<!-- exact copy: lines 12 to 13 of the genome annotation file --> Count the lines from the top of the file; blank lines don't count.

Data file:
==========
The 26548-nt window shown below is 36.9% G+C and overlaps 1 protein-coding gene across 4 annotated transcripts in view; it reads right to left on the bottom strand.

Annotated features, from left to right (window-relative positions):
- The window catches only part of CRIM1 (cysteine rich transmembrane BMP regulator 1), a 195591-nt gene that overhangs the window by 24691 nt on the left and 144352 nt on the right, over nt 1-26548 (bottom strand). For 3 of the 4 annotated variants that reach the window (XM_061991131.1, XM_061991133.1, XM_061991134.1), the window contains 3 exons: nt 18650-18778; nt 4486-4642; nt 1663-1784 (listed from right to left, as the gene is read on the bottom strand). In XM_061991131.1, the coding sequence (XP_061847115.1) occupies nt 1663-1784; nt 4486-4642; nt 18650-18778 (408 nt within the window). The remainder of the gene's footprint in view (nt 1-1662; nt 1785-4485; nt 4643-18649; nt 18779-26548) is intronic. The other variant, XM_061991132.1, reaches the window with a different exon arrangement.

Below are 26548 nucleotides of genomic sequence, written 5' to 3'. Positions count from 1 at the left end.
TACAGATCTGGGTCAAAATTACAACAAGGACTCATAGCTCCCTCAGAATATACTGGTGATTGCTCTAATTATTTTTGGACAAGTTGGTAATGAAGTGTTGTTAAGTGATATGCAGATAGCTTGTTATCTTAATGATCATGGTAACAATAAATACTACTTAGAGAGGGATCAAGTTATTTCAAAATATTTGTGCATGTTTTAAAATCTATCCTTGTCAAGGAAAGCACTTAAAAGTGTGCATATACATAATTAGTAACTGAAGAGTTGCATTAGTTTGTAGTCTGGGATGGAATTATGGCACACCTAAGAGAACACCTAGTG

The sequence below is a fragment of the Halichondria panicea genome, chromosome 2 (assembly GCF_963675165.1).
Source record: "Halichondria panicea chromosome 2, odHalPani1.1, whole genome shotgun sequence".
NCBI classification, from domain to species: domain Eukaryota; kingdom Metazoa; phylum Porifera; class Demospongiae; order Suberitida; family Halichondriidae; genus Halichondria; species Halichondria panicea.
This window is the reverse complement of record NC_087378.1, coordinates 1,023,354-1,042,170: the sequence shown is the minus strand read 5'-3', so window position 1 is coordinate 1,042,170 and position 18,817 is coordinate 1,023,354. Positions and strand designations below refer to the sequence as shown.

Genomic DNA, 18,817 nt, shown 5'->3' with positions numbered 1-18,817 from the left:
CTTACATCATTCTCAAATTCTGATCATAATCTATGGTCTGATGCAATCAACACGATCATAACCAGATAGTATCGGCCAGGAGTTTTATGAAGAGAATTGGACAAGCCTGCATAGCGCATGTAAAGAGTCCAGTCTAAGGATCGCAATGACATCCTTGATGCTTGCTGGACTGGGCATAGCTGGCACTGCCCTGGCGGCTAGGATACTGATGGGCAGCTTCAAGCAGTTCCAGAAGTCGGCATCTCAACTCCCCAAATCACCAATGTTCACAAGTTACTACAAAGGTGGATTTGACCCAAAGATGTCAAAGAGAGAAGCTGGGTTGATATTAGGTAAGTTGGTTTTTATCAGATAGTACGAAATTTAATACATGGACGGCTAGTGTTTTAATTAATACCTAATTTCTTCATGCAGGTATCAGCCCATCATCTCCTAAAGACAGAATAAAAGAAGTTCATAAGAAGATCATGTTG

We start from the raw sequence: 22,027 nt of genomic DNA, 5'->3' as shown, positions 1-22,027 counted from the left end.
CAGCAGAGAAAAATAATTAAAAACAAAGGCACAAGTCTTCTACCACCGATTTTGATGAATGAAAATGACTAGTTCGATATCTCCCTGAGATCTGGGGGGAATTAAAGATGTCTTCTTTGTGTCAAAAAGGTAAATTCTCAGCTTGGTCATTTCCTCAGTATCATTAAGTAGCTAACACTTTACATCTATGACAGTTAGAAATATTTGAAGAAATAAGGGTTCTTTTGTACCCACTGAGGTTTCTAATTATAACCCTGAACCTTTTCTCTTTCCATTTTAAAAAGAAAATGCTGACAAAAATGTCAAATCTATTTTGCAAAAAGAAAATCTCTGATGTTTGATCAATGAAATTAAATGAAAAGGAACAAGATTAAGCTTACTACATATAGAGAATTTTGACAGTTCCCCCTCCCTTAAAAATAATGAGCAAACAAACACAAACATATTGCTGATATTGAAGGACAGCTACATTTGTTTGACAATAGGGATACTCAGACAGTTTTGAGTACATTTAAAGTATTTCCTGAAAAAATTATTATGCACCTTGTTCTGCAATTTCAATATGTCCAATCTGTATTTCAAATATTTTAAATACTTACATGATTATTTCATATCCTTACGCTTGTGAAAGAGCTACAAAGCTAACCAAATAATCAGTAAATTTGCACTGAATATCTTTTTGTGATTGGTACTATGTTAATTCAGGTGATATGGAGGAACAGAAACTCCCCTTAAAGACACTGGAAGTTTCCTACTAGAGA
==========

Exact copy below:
We start from the raw sequence: 22,027 nt of genomic DNA, 5'->3' as shown, positions 1-22,027 counted from the left end.
CAGCAGAGAAAAATAATTAAAAACAAAGGCACAAGTCTTCTACCACCGATTTTGATGAATGAAAATGACTAGTTCGATATCTCCCTGAGATCTGGGGGGAATTAAAGATGTCTTCTTTGTGTCAAAAAGGTAAATTCTCAGCTTGGTCATTTCCTCAGTATCATTAAGTAGCTAACACTTTACATCTATGACAGTTAGAAATATTTGAAGAAATAAGGGTTCTTTTGTACCCACTGAGGTTTCTAATTATAACCCTGAACCTTTTCTCTTTCCATTTTAAAAAGAAAATGCTGACAAAAATGTCAAATCTATTTTGCAAAAAGAAAATCTCTGATGTTTGATCAATGAAATTAAATGAAAAGGAACAAGATTAAGCTTACTACATATAGAGAATTTTGACAGTTCCCCCTCCCTTAAAAATAATGAGCAAACAAACACAAACATATTGCTGATATTGAAGGACAGCTACATTTGTTTGACAATAGGGATACTCAGACAGTTTTGAGTACATTTAAAGTATTTCCTGAAAAAATTATTATGCACCTTGTTCTGCAATTTCAATATGTCCAATCTGTATTTCAAATATTTTAAATACTTACATGATTATTTCATATCCTTACGCTTGTGAAAGAGCTACAAAGCTAACCAAATAATCAGTAAATTTGCACTGAATATCTTTTTGTGATTGGTACTATGTTAATTCAGGTGATATGGAGGAACAGAAACTCCCCTTAAAGACACTGGAAGTTTCCTACTAGAGA